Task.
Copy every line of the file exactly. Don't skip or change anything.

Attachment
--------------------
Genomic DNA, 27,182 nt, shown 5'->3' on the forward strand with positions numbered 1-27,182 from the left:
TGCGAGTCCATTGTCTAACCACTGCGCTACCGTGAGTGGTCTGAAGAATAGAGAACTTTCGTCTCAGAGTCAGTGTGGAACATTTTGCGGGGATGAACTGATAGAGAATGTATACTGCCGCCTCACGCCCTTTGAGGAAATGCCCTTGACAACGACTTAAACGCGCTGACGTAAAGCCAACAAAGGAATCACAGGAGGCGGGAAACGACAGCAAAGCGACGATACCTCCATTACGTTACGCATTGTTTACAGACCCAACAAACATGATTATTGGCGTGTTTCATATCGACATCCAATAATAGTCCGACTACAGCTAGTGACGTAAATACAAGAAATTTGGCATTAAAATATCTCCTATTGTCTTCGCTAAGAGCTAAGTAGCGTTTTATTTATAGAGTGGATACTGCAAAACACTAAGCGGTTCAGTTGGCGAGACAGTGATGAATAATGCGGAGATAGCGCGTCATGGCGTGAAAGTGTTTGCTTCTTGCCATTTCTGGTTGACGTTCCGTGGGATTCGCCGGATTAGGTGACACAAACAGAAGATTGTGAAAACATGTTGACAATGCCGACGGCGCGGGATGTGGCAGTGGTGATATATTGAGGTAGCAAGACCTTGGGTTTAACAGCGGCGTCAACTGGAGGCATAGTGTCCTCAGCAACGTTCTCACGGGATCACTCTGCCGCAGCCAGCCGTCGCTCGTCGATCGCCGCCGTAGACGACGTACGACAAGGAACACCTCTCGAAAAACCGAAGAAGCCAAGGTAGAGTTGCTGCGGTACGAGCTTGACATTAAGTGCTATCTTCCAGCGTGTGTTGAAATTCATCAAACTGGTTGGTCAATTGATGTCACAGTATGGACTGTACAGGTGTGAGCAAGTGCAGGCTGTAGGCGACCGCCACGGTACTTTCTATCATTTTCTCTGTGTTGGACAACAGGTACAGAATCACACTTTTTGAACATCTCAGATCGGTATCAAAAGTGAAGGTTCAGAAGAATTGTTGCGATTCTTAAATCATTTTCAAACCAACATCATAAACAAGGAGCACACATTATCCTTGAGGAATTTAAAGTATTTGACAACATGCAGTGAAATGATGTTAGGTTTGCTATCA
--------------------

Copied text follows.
Genomic DNA, 27,182 nt, shown 5'->3' on the forward strand with positions numbered 1-27,182 from the left:
TGCGAGTCCATTGTCTAACCACTGCGCTACCGTGAGTGGTCTGAAGAATAGAGAACTTTCGTCTCAGAGTCAGTGTGGAACATTTTGCGGGGATGAACTGATAGAGAATGTATACTGCCGCCTCACGCCCTTTGAGGAAATGCCCTTGACAACGACTTAAACGCGCTGACGTAAAGCCAACAAAGGAATCACAGGAGGCGGGAAACGACAGCAAAGCGACGATACCTCCATTACGTTACGCATTGTTTACAGACCCAACAAACATGATTATTGGCGTGTTTCATATCGACATCCAATAATAGTCCGACTACAGCTAGTGACGTAAATACAAGAAATTTGGCATTAAAATATCTCCTATTGTCTTCGCTAAGAGCTAAGTAGCGTTTTATTTATAGAGTGGATACTGCAAAACACTAAGCGGTTCAGTTGGCGAGACAGTGATGAATAATGCGGAGATAGCGCGTCATGGCGTGAAAGTGTTTGCTTCTTGCCATTTCTGGTTGACGTTCCGTGGGATTCGCCGGATTAGGTGACACAAACAGAAGATTGTGAAAACATGTTGACAATGCCGACGGCGCGGGATGTGGCAGTGGTGATATATTGAGGTAGCAAGACCTTGGGTTTAACAGCGGCGTCAACTGGAGGCATAGTGTCCTCAGCAACGTTCTCACGGGATCACTCTGCCGCAGCCAGCCGTCGCTCGTCGATCGCCGCCGTAGACGACGTACGACAAGGAACACCTCTCGAAAAACCGAAGAAGCCAAGGTAGAGTTGCTGCGGTACGAGCTTGACATTAAGTGCTATCTTCCAGCGTGTGTTGAAATTCATCAAACTGGTTGGTCAATTGATGTCACAGTATGGACTGTACAGGTGTGAGCAAGTGCAGGCTGTAGGCGACCGCCACGGTACTTTCTATCATTTTCTCTGTGTTGGACAACAGGTACAGAATCACACTTTTTGAACATCTCAGATCGGTATCAAAAGTGAAGGTTCAGAAGAATTGTTGCGATTCTTAAATCATTTTCAAACCAACATCATAAACAAGGAGCACACATTATCCTTGAGGAATTTAAAGTATTTGACAACATGCAGTGAAATGATGTTAGGTTTGCTATCA